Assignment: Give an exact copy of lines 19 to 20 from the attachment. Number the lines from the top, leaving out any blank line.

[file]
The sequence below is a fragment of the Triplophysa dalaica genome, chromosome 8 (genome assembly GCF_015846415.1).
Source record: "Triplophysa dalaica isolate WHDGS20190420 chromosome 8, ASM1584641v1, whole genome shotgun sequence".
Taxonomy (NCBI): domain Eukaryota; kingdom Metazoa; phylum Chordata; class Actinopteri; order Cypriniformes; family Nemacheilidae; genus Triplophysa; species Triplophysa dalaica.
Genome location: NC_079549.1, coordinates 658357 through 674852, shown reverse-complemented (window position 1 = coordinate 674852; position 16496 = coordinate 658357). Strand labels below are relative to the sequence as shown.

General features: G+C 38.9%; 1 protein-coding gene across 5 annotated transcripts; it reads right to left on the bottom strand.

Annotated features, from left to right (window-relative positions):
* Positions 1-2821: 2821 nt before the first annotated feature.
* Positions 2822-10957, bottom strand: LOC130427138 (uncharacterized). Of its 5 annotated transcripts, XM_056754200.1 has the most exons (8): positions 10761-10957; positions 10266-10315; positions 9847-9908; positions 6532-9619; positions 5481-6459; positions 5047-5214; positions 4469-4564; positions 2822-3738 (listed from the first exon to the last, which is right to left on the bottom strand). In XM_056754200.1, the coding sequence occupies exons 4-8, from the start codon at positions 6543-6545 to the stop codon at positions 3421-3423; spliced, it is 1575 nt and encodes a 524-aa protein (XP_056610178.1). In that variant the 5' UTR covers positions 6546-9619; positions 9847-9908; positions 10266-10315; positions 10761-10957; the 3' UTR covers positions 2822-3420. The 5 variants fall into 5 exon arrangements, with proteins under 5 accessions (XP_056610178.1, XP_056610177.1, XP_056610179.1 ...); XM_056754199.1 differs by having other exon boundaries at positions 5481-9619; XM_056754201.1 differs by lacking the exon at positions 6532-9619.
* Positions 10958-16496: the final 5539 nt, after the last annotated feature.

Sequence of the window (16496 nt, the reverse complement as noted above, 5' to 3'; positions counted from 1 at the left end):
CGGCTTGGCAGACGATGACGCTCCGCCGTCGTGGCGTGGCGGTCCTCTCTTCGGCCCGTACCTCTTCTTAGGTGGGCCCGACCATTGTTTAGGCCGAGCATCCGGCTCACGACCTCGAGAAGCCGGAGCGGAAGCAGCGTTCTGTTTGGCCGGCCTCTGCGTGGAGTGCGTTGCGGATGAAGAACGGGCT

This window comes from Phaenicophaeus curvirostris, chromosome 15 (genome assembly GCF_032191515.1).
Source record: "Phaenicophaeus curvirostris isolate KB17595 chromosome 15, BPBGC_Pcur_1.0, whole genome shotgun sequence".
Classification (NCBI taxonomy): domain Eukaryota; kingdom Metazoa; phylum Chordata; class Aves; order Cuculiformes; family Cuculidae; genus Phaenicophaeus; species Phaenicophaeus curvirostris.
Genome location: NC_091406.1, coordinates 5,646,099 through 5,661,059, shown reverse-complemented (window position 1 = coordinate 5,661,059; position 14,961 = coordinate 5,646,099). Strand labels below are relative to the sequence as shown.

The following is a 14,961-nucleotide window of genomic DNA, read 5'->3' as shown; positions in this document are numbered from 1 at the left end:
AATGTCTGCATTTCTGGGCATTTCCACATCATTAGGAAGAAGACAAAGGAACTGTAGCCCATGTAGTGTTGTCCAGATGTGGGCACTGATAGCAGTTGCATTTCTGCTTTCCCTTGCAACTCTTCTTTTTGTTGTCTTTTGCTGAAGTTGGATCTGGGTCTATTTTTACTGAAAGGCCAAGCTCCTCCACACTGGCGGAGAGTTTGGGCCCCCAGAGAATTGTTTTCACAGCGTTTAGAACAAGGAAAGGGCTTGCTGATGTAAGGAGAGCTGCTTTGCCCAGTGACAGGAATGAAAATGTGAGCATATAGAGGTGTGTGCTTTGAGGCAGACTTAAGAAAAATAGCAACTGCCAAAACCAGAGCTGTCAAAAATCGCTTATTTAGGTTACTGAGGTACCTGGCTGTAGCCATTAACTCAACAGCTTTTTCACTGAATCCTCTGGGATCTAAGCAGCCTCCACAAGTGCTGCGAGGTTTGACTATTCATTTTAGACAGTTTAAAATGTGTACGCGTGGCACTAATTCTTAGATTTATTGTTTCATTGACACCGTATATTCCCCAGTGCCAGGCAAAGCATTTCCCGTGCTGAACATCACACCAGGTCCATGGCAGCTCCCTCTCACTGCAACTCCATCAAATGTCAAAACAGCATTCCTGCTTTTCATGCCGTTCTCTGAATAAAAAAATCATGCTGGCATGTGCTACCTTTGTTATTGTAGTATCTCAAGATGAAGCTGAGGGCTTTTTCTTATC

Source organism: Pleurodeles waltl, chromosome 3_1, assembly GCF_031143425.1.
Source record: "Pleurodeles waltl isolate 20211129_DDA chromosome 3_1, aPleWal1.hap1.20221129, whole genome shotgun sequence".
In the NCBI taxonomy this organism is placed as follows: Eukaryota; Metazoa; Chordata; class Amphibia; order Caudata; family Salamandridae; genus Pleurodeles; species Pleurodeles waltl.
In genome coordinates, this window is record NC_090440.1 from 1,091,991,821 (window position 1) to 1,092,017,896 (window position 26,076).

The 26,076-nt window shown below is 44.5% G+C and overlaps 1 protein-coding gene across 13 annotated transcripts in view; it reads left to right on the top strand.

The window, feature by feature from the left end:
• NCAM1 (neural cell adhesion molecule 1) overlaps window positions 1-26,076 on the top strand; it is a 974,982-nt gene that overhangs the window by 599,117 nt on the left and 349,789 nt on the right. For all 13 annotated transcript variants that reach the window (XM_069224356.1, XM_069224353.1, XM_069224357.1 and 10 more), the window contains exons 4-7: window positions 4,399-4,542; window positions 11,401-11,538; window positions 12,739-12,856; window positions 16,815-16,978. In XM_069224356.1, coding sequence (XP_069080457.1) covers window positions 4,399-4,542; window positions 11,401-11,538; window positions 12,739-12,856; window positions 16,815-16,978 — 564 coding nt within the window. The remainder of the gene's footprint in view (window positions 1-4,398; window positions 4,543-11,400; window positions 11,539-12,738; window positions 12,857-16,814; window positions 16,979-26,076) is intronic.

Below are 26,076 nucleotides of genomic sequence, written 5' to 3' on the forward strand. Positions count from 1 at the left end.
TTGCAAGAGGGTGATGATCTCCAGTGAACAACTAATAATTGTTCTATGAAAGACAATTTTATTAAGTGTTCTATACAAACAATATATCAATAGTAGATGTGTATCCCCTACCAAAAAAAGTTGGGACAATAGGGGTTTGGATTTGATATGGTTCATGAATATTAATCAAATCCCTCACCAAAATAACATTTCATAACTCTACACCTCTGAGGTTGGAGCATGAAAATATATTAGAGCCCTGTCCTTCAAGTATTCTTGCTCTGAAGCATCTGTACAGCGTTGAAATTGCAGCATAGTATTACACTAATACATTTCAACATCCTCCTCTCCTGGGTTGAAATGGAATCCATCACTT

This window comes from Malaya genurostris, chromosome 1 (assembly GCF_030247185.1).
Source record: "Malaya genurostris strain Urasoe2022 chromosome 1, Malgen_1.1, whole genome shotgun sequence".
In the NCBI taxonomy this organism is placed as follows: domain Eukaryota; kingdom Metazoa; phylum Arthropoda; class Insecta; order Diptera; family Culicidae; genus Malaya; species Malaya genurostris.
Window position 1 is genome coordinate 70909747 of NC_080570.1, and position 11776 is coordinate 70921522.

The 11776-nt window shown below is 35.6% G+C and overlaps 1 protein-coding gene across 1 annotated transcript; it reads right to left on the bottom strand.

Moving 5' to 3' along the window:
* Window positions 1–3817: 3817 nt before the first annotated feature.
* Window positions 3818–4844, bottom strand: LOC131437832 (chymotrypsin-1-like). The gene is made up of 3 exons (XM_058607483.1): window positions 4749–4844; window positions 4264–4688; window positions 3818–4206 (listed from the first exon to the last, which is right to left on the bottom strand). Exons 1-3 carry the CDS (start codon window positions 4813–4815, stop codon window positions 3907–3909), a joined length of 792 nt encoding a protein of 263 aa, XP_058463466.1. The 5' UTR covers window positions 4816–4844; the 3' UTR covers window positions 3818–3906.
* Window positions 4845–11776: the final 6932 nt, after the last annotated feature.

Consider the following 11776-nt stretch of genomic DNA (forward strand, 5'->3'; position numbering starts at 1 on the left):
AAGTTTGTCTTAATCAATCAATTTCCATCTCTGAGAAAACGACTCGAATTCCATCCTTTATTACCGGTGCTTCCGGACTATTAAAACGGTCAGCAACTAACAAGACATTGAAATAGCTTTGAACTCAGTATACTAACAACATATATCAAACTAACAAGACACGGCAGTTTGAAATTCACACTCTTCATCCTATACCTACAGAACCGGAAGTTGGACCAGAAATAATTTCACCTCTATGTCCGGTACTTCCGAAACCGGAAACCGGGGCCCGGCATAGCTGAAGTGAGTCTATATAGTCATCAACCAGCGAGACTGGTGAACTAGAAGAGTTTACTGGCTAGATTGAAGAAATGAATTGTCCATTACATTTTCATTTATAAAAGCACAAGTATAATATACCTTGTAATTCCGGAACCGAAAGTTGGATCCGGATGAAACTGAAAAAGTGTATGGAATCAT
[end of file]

Source record: "Pleurodeles waltl isolate 20211129_DDA chromosome 3_1, aPleWal1.hap1.20221129, whole genome shotgun sequence".
In the NCBI taxonomy this organism is placed as follows: Eukaryota; Metazoa; Chordata; class Amphibia; order Caudata; family Salamandridae; genus Pleurodeles; species Pleurodeles waltl.